MARCH IN THE GARDEN
What to Plant
Trees and Shrubs: Most varieties. Consider planting a small tree to replace trees lost in the storms of the past several years; perhaps, a flowering accent tree. Sally Scalera suggests:
Annuals / Bedding Plants: Replace declining winter annuals with colorful heat-tolerant annuals, such as crossandra, gazania, salvia, melampodium, and zinnia that will last into fall. See Annuals.
Bulbs: Plant gladiola corms 6 inches apart and 4 inches deep; stake as they grow. Plant caladium for a showy tropical display all summer. See Bulbs for Florida
Herbs: In addition to their culinary value, many herbs are ornamental and attract butterflies to the garden. See Herbs:
Vegetables: This is the last month to plant arugula, beans, cantaloupe, carrots, celery sweet corn, endive, okra, radish, squashes, Swiss chard, and watermelon. See Vegetable Gardening in Florida
Keys to a Successful Vegetable Garden: varieties of plants selected for our conditions, good soil, adequate light, irrigation, fertilization, and attention. Restoring Soil Nutrients – from Mother Earth News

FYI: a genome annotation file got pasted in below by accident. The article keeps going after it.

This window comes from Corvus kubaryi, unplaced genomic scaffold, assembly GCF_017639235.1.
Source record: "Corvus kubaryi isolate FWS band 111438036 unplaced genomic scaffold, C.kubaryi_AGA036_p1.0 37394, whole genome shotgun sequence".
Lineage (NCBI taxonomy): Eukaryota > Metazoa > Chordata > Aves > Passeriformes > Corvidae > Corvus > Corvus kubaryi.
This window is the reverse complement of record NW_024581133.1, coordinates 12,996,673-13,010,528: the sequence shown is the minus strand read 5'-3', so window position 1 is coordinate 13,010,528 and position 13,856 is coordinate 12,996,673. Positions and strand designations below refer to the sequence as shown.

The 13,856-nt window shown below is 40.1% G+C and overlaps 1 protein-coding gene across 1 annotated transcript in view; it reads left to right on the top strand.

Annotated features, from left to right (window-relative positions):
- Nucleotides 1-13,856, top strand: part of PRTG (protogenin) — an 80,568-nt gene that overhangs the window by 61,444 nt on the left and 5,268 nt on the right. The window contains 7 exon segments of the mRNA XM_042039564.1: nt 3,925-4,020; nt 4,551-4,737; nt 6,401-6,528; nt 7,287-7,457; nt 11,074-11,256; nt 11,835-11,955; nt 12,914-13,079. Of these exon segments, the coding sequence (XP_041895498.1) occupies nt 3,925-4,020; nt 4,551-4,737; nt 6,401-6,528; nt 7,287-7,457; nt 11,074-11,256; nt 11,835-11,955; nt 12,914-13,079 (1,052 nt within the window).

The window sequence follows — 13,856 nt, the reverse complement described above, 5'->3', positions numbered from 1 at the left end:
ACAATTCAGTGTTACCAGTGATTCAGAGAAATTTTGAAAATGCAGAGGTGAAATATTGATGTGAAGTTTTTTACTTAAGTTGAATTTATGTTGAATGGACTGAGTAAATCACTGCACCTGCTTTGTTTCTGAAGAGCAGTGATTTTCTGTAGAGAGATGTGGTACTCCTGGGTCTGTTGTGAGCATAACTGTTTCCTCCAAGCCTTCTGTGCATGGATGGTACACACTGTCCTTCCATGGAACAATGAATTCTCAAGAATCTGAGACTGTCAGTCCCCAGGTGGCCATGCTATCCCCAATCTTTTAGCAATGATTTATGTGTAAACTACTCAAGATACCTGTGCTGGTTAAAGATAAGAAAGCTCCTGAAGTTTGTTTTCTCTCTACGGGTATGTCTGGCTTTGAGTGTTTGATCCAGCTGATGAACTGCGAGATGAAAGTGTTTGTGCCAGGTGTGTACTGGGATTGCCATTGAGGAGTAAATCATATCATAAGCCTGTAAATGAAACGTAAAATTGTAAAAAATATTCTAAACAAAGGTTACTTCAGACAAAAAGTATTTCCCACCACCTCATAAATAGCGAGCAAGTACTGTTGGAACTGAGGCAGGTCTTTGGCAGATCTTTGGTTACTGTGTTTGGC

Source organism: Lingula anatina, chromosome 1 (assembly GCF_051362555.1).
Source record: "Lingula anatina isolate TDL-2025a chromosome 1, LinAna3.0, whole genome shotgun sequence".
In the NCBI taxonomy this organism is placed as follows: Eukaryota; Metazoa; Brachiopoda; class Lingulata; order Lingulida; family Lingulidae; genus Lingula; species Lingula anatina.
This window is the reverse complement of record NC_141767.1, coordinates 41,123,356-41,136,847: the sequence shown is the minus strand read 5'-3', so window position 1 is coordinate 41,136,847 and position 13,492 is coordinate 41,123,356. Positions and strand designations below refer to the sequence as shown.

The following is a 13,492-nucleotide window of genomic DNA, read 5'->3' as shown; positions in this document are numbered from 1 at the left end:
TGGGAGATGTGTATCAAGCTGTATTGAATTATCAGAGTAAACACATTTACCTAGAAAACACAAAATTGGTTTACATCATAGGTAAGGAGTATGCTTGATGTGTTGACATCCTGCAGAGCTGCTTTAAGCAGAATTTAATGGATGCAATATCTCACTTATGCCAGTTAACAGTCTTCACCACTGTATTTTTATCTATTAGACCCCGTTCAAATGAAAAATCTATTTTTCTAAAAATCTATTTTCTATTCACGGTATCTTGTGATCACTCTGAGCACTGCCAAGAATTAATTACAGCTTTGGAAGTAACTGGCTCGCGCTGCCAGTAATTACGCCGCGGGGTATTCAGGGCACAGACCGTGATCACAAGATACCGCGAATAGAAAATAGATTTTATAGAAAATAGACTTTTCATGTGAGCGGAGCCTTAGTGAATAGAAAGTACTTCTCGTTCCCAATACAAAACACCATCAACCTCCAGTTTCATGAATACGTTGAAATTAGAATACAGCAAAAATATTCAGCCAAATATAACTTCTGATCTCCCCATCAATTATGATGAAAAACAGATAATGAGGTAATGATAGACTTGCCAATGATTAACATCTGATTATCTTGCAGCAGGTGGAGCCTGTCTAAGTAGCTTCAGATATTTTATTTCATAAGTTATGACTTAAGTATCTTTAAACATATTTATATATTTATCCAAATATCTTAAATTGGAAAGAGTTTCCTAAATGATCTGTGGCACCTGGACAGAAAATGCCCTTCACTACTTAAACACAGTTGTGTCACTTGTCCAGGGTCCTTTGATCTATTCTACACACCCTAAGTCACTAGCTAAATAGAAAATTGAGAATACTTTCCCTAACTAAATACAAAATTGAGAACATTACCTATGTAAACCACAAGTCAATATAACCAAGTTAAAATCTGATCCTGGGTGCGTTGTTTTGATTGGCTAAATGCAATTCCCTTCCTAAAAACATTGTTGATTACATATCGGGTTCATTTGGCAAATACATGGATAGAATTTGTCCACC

What to Do
Shrubs and trees: Prune when new growth begins after the end of the dormant season. To guard next season's blooms, begin pruning after the last flowers fade but before the new buds set. See Pruning Landscape Trees and Shrubs
Mulch: Add mulch to minimize weeds and conserve moisture during dry weather. See Landscape Mulches
Pests: Monitor landscape plants for insects, especially for the presence of aphids on tender new growth. Insects become more active during warm weather. See Landscape Pest Management
Insects should be presumed innocent until proven guilty of damage. Identify them before taking any action. Most are not damaging. Pesticides should be the final option.
Tropical and subtropical fruits: Enhance pollination of fruits during spring flowering by allowing a selection of nearby weeds to grow to provide a nectar source for bees, wasps, and flies.